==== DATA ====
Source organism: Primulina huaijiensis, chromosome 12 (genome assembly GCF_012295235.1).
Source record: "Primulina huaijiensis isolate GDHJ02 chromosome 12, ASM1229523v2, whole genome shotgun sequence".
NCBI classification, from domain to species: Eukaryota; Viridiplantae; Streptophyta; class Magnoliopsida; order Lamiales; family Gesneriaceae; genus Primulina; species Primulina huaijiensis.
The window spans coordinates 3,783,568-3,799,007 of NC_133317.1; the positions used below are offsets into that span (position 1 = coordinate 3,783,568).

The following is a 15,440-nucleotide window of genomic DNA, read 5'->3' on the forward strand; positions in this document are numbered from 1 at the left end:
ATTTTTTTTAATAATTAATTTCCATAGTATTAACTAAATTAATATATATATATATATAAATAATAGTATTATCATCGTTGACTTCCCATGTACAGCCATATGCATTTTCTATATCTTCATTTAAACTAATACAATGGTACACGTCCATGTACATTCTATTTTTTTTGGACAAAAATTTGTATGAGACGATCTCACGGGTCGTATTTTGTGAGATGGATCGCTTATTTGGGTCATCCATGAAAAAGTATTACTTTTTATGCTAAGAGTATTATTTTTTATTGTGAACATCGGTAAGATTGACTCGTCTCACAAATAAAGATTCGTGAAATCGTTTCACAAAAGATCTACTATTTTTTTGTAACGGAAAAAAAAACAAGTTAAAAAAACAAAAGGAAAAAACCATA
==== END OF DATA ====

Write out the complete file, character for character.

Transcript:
Source organism: Primulina huaijiensis, chromosome 12 (genome assembly GCF_012295235.1).
Source record: "Primulina huaijiensis isolate GDHJ02 chromosome 12, ASM1229523v2, whole genome shotgun sequence".
NCBI classification, from domain to species: Eukaryota; Viridiplantae; Streptophyta; class Magnoliopsida; order Lamiales; family Gesneriaceae; genus Primulina; species Primulina huaijiensis.
The window spans coordinates 3,783,568-3,799,007 of NC_133317.1; the positions used below are offsets into that span (position 1 = coordinate 3,783,568).

The following is a 15,440-nucleotide window of genomic DNA, read 5'->3' on the forward strand; positions in this document are numbered from 1 at the left end:
ATTTTTTTTAATAATTAATTTCCATAGTATTAACTAAATTAATATATATATATATATAAATAATAGTATTATCATCGTTGACTTCCCATGTACAGCCATATGCATTTTCTATATCTTCATTTAAACTAATACAATGGTACACGTCCATGTACATTCTATTTTTTTTGGACAAAAATTTGTATGAGACGATCTCACGGGTCGTATTTTGTGAGATGGATCGCTTATTTGGGTCATCCATGAAAAAGTATTACTTTTTATGCTAAGAGTATTATTTTTTATTGTGAACATCGGTAAGATTGACTCGTCTCACAAATAAAGATTCGTGAAATCGTTTCACAAAAGATCTACTATTTTTTTGTAACGGAAAAAAAAACAAGTTAAAAAAACAAAAGGAAAAAACCATA